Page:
Saturday, August 27, 2011

Cooperian Dark Ale

One of the many hybrid styles going round these days is Cascadian Dark Ale. Invented by the late Greg Noonan in the 90s', it's a variant of the IPA, adding some darker malts to the grain bill, but maintaining the hop profile of (American) IPAs.
Cascadia is in fact a region of the Pacific Northwest, taking in parts of Canada and the US, and home to the ubiquitous Cascade hop.

This got me thinking.... is there a quick and easy way of brewing a hoppy, dark beer from kit ?  I had a yeast cake left over from a (failed) all-grain batch, which was then reused for a Coopers pale ale kit (successful). So on it's third outing, the yeast should be raring to go, and up to the challenge of something a little unusual.

A quick trip to the supermarket, and I landed a tin of Coopers Pale Ale malt, a tin of Coopers Dark Ale malt, and a kilogram of brewbooster (a blend of dextrose, malt, and maltodextrin). Normally you only need one tin plus sugars to get to a 4.5-5% ale, but two tins plus the brewbooster should see me in at 7-8%. (Incidentally, I smashed my hydrometer doing a recent brew, so the original & final gravities, and ensuing ABV%, are anyone's guess.....)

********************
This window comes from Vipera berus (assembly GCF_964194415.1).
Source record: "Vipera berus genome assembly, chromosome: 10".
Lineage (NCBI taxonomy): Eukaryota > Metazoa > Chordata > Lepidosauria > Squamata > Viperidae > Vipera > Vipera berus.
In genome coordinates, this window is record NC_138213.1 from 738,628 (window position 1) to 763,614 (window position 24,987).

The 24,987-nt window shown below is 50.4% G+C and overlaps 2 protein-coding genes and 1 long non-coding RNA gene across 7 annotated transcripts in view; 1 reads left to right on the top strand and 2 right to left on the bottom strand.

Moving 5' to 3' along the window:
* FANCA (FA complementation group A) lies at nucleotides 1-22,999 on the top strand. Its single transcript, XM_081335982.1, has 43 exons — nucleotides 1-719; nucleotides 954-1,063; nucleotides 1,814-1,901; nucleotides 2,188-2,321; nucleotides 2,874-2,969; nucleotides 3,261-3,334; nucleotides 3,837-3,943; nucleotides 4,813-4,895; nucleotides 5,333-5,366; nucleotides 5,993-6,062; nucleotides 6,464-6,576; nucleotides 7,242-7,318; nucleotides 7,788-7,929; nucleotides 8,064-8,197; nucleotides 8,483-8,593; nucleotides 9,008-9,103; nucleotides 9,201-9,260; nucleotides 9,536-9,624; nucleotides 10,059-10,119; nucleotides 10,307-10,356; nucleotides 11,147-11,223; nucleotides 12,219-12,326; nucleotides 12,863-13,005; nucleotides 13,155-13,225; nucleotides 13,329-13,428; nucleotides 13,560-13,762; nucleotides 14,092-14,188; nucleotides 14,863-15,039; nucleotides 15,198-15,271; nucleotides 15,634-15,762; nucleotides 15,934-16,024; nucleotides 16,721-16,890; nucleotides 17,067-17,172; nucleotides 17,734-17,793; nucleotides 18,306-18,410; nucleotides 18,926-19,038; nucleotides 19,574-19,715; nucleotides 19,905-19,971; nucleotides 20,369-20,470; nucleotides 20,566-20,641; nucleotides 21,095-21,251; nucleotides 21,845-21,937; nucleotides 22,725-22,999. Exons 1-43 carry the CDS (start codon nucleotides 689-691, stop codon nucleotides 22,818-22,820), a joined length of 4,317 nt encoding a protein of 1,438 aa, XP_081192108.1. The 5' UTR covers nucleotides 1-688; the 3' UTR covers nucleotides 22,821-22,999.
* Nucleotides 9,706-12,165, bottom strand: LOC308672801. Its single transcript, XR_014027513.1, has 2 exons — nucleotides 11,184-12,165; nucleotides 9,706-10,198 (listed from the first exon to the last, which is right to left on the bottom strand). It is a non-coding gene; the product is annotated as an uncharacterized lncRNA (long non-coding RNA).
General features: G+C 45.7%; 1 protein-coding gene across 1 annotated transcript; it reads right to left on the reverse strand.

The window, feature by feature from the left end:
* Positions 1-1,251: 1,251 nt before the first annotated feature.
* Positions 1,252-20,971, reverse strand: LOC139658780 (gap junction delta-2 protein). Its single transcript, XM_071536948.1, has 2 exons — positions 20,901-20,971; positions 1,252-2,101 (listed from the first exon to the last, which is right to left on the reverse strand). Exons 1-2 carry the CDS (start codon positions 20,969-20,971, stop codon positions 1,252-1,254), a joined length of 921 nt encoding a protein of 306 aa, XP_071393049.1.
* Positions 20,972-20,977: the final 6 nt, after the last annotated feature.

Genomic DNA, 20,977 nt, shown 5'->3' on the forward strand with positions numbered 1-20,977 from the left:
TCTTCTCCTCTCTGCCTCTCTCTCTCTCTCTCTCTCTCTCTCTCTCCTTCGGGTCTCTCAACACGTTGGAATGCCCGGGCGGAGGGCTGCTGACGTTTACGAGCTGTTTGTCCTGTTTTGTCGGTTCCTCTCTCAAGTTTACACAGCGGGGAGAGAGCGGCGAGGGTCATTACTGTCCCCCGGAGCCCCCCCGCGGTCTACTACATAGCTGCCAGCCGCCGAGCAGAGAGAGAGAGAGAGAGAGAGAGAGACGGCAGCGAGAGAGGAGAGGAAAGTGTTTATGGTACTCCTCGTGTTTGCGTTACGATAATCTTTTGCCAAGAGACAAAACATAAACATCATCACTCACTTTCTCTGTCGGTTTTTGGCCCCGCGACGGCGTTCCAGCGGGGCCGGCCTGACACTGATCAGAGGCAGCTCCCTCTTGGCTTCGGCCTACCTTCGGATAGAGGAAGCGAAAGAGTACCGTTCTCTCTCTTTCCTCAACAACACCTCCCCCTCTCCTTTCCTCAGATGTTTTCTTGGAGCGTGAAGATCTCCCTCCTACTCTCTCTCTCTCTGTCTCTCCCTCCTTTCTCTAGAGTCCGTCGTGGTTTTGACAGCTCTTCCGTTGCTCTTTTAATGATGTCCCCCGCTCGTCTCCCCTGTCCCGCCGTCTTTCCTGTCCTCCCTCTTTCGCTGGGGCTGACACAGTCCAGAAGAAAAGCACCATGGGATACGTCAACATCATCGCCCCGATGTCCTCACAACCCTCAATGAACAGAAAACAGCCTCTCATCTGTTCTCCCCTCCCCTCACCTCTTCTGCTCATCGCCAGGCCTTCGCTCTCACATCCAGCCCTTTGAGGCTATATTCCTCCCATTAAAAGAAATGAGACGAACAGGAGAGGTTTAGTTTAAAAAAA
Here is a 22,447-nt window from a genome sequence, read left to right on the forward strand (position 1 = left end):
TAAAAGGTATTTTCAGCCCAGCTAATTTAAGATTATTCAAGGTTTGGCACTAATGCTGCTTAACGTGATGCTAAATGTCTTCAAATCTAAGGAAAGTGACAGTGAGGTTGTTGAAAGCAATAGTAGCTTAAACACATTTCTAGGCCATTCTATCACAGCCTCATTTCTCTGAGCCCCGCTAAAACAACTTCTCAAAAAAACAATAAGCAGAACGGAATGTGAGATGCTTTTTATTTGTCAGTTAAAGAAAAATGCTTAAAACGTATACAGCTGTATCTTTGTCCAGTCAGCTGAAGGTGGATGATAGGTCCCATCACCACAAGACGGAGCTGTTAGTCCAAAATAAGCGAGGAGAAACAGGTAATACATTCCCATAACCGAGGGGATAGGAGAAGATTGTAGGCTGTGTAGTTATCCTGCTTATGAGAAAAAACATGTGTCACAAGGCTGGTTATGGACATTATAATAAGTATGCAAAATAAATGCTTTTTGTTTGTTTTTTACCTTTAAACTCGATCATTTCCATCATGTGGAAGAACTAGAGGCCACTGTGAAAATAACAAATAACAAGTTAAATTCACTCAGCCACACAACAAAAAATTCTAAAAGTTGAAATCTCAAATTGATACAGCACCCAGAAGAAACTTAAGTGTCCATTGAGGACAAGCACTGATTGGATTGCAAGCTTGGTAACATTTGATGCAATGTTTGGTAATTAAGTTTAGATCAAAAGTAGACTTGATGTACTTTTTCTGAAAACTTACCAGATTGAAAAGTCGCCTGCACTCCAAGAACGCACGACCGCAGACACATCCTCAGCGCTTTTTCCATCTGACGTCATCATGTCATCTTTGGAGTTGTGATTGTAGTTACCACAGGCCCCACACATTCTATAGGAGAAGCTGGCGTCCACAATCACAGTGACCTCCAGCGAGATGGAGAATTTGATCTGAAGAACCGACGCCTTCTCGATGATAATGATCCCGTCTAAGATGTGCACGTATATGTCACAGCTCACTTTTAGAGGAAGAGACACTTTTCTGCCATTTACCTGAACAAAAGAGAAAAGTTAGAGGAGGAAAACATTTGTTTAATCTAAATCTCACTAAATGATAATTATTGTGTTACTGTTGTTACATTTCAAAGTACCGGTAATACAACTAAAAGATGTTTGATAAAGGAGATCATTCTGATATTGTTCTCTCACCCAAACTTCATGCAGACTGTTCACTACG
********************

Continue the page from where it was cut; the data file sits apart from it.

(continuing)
Since I was pitching two tins of malt extract, I was also doubling the hop bitterness. Tins are not renowned for their late-hop aroma, so any additional hops will come in handy to give some of the aromatics associated with IPAs.

Back at home, I scrounged some leftover Amarillo hop pellets, tipped it all together, and had a good fermentation underway within the hour. It's still been quite cool in the cellar, so hopefully a lot of the warmer-ferment, yeasty characteristics will take a back seat to the malt & hops.

After three weeks in the fermenter, I kegged the result today. First tastings are not too bad, with some interesting spicy notes, and a hint of alcohol warmth. And it's dark. It'll spend the next fortnight cold conditioning, and then get the carbonation treatment.

As for the name, well I thought "Cooperian" was appropriate, although the play on words relies on the coincidental naming of the Cascade hop variety and another Australian brewery.

My hopes are high; I'll get back to you in a fortnight.

1 comment:

  1. Sounds like an interesting experiment. Look forward to the results as I love my dark, hoppier beers.


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